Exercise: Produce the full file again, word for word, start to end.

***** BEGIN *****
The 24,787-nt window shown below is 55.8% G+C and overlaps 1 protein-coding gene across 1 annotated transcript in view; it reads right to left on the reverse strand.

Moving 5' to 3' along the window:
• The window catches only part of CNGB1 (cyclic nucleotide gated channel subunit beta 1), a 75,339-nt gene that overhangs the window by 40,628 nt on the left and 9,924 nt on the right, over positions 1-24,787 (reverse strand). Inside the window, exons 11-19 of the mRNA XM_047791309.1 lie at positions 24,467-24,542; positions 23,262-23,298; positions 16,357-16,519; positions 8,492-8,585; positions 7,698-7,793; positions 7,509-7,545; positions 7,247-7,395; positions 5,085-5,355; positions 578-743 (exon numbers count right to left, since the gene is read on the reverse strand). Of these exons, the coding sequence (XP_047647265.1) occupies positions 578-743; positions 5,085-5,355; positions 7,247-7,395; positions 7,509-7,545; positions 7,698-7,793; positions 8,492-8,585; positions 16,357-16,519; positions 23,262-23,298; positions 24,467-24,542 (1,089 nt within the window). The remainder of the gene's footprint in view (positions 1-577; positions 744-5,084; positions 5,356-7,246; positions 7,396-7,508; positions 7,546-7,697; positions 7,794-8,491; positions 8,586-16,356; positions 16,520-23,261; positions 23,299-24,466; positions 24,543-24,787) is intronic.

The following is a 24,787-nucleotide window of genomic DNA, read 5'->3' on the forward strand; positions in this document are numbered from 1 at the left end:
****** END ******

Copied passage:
The 24,787-nt window shown below is 55.8% G+C and overlaps 1 protein-coding gene across 1 annotated transcript in view; it reads right to left on the reverse strand.

Moving 5' to 3' along the window:
• The window catches only part of CNGB1 (cyclic nucleotide gated channel subunit beta 1), a 75,339-nt gene that overhangs the window by 40,628 nt on the left and 9,924 nt on the right, over positions 1-24,787 (reverse strand). Inside the window, exons 11-19 of the mRNA XM_047791309.1 lie at positions 24,467-24,542; positions 23,262-23,298; positions 16,357-16,519; positions 8,492-8,585; positions 7,698-7,793; positions 7,509-7,545; positions 7,247-7,395; positions 5,085-5,355; positions 578-743 (exon numbers count right to left, since the gene is read on the reverse strand). Of these exons, the coding sequence (XP_047647265.1) occupies positions 578-743; positions 5,085-5,355; positions 7,247-7,395; positions 7,509-7,545; positions 7,698-7,793; positions 8,492-8,585; positions 16,357-16,519; positions 23,262-23,298; positions 24,467-24,542 (1,089 nt within the window). The remainder of the gene's footprint in view (positions 1-577; positions 744-5,084; positions 5,356-7,246; positions 7,396-7,508; positions 7,546-7,697; positions 7,794-8,491; positions 8,586-16,356; positions 16,520-23,261; positions 23,299-24,466; positions 24,543-24,787) is intronic.

The following is a 24,787-nucleotide window of genomic DNA, read 5'->3' on the forward strand; positions in this document are numbered from 1 at the left end: